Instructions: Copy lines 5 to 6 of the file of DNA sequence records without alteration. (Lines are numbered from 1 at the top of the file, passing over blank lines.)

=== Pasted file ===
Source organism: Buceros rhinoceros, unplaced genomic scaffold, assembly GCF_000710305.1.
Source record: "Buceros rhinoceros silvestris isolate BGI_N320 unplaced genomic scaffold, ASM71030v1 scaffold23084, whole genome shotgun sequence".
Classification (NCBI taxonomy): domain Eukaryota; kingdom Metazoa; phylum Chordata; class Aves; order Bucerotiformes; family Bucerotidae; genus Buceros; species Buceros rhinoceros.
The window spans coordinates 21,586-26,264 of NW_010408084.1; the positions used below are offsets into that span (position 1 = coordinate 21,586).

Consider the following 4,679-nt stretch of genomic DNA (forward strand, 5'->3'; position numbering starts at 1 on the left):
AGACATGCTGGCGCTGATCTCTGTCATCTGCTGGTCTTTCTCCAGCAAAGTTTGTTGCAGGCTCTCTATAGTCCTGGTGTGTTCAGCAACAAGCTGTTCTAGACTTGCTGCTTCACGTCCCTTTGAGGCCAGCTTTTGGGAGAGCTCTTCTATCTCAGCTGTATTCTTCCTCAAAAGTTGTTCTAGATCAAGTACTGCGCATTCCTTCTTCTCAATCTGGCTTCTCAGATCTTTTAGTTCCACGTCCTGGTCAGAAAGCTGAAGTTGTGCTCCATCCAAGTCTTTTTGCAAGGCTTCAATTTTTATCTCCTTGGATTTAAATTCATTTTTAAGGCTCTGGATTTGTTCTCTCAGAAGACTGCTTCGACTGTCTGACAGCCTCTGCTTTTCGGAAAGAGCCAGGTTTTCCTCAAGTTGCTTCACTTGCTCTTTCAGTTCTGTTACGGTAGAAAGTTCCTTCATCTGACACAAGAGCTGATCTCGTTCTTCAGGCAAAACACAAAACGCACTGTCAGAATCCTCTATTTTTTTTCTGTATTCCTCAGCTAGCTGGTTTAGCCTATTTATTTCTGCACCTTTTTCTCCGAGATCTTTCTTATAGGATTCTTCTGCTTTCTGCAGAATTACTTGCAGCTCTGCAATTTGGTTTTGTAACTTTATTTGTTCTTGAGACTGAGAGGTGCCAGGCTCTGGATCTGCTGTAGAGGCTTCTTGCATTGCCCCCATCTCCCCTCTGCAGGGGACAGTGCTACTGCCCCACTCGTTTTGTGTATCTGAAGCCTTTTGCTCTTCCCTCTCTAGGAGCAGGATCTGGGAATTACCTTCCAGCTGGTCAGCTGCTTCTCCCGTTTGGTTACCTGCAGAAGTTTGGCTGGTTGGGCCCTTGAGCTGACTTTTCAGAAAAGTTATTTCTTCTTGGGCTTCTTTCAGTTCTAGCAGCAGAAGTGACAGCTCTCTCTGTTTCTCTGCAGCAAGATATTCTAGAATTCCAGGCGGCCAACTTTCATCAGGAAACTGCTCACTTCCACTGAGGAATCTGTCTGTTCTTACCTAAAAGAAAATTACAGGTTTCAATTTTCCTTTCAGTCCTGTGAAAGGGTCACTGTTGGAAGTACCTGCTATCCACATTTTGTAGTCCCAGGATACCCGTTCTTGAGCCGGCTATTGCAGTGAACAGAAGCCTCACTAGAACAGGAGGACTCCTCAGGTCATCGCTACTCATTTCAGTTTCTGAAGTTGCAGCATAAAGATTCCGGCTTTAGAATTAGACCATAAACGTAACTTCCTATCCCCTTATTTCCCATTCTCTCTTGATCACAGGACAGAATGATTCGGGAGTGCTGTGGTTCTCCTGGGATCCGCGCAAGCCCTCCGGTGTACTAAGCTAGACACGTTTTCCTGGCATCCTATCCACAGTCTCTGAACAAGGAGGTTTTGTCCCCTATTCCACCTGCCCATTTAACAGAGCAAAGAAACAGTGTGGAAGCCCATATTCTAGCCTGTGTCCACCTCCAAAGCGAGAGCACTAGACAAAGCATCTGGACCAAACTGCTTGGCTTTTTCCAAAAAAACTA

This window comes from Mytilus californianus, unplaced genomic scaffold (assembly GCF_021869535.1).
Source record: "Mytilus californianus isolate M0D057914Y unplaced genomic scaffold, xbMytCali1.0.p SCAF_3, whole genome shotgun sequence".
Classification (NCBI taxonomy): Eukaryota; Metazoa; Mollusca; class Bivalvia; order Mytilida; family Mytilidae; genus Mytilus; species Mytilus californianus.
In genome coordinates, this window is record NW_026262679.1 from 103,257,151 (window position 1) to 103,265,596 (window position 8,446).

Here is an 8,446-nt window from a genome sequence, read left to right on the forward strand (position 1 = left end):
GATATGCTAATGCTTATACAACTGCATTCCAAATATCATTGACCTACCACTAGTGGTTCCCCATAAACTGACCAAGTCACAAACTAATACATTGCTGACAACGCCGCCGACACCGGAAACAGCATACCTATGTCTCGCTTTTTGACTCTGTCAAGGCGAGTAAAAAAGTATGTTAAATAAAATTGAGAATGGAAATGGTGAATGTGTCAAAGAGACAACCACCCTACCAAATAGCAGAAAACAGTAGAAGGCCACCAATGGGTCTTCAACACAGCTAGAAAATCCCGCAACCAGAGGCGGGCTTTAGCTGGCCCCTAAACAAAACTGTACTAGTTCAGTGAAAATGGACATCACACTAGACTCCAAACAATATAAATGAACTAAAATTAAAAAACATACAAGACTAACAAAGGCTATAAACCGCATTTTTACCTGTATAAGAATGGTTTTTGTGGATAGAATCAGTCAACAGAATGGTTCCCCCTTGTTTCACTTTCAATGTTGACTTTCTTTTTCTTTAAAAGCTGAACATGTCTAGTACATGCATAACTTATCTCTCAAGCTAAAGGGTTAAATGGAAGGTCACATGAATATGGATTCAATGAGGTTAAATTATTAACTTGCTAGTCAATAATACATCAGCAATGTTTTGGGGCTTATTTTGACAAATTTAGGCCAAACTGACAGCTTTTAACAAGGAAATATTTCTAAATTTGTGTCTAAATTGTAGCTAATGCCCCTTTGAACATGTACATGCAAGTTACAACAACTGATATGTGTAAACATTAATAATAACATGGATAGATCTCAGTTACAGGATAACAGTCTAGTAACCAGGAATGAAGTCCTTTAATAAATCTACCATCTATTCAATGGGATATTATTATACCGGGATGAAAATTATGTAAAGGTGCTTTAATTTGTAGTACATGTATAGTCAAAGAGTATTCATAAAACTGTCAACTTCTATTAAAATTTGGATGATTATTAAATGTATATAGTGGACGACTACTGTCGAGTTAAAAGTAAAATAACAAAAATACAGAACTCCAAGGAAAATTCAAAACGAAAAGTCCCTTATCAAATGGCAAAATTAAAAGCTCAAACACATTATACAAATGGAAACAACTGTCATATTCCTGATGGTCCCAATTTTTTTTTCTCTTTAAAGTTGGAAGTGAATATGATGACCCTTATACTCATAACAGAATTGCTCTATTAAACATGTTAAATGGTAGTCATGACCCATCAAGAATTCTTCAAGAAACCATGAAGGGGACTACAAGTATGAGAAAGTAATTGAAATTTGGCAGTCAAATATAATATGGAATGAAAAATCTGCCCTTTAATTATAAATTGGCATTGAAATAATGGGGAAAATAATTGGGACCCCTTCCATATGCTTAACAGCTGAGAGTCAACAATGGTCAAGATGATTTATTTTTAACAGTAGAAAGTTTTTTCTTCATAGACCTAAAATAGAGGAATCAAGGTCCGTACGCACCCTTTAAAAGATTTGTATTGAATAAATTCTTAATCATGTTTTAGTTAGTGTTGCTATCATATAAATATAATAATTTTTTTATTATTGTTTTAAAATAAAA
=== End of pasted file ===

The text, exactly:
Consider the following 4,679-nt stretch of genomic DNA (forward strand, 5'->3'; position numbering starts at 1 on the left):
AGACATGCTGGCGCTGATCTCTGTCATCTGCTGGTCTTTCTCCAGCAAAGTTTGTTGCAGGCTCTCTATAGTCCTGGTGTGTTCAGCAACAAGCTGTTCTAGACTTGCTGCTTCACGTCCCTTTGAGGCCAGCTTTTGGGAGAGCTCTTCTATCTCAGCTGTATTCTTCCTCAAAAGTTGTTCTAGATCAAGTACTGCGCATTCCTTCTTCTCAATCTGGCTTCTCAGATCTTTTAGTTCCACGTCCTGGTCAGAAAGCTGAAGTTGTGCTCCATCCAAGTCTTTTTGCAAGGCTTCAATTTTTATCTCCTTGGATTTAAATTCATTTTTAAGGCTCTGGATTTGTTCTCTCAGAAGACTGCTTCGACTGTCTGACAGCCTCTGCTTTTCGGAAAGAGCCAGGTTTTCCTCAAGTTGCTTCACTTGCTCTTTCAGTTCTGTTACGGTAGAAAGTTCCTTCATCTGACACAAGAGCTGATCTCGTTCTTCAGGCAAAACACAAAACGCACTGTCAGAATCCTCTATTTTTTTTCTGTATTCCTCAGCTAGCTGGTTTAGCCTATTTATTTCTGCACCTTTTTCTCCGAGATCTTTCTTATAGGATTCTTCTGCTTTCTGCAGAATTACTTGCAGCTCTGCAATTTGGTTTTGTAACTTTATTTGTTCTTGAGACTGAGAGGTGCCAGGCTCTGGATCTGCTGTAGAGGCTTCTTGCATTGCCCCCATCTCCCCTCTGCAGGGGACAGTGCTACTGCCCCACTCGTTTTGTGTATCTGAAGCCTTTTGCTCTTCCCTCTCTAGGAGCAGGATCTGGGAATTACCTTCCAGCTGGTCAGCTGCTTCTCCCGTTTGGTTACCTGCAGAAGTTTGGCTGGTTGGGCCCTTGAGCTGACTTTTCAGAAAAGTTATTTCTTCTTGGGCTTCTTTCAGTTCTAGCAGCAGAAGTGACAGCTCTCTCTGTTTCTCTGCAGCAAGATATTCTAGAATTCCAGGCGGCCAACTTTCATCAGGAAACTGCTCACTTCCACTGAGGAATCTGTCTGTTCTTACCTAAAAGAAAATTACAGGTTTCAATTTTCCTTTCAGTCCTGTGAAAGGGTCACTGTTGGAAGTACCTGCTATCCACATTTTGTAGTCCCAGGATACCCGTTCTTGAGCCGGCTATTGCAGTGAACAGAAGCCTCACTAGAACAGGAGGACTCCTCAGGTCATCGCTACTCATTTCAGTTTCTGAAGTTGCAGCATAAAGATTCCGGCTTTAGAATTAGACCATAAACGTAACTTCCTATCCCCTTATTTCCCATTCTCTCTTGATCACAGGACAGAATGATTCGGGAGTGCTGTGGTTCTCCTGGGATCCGCGCAAGCCCTCCGGTGTACTAAGCTAGACACGTTTTCCTGGCATCCTATCCACAGTCTCTGAACAAGGAGGTTTTGTCCCCTATTCCACCTGCCCATTTAACAGAGCAAAGAAACAGTGTGGAAGCCCATATTCTAGCCTGTGTCCACCTCCAAAGCGAGAGCACTAGACAAAGCATCTGGACCAAACTGCTTGGCTTTTTCCAAAAAAACTA